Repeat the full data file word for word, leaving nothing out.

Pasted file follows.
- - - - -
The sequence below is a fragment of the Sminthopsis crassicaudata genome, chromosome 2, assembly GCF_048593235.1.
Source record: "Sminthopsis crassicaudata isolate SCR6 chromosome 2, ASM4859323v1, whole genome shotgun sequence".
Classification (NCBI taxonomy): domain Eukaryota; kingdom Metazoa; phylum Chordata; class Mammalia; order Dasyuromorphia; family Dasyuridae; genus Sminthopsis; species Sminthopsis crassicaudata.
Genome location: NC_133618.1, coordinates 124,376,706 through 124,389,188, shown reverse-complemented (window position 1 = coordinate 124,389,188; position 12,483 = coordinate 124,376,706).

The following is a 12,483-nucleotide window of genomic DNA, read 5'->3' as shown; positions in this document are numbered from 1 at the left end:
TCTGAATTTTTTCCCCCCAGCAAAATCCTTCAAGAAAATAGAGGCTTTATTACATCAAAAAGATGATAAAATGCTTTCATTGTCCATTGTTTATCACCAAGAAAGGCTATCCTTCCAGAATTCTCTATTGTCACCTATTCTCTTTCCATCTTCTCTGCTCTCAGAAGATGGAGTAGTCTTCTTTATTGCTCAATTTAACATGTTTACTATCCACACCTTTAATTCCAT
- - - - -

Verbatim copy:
The sequence below is a fragment of the Sminthopsis crassicaudata genome, chromosome 2, assembly GCF_048593235.1.
Source record: "Sminthopsis crassicaudata isolate SCR6 chromosome 2, ASM4859323v1, whole genome shotgun sequence".
Classification (NCBI taxonomy): domain Eukaryota; kingdom Metazoa; phylum Chordata; class Mammalia; order Dasyuromorphia; family Dasyuridae; genus Sminthopsis; species Sminthopsis crassicaudata.
Genome location: NC_133618.1, coordinates 124,376,706 through 124,389,188, shown reverse-complemented (window position 1 = coordinate 124,389,188; position 12,483 = coordinate 124,376,706).

The following is a 12,483-nucleotide window of genomic DNA, read 5'->3' as shown; positions in this document are numbered from 1 at the left end:
TCTGAATTTTTTCCCCCCAGCAAAATCCTTCAAGAAAATAGAGGCTTTATTACATCAAAAAGATGATAAAATGCTTTCATTGTCCATTGTTTATCACCAAGAAAGGCTATCCTTCCAGAATTCTCTATTGTCACCTATTCTCTTTCCATCTTCTCTGCTCTCAGAAGATGGAGTAGTCTTCTTTATTGCTCAATTTAACATGTTTACTATCCACACCTTTAATTCCAT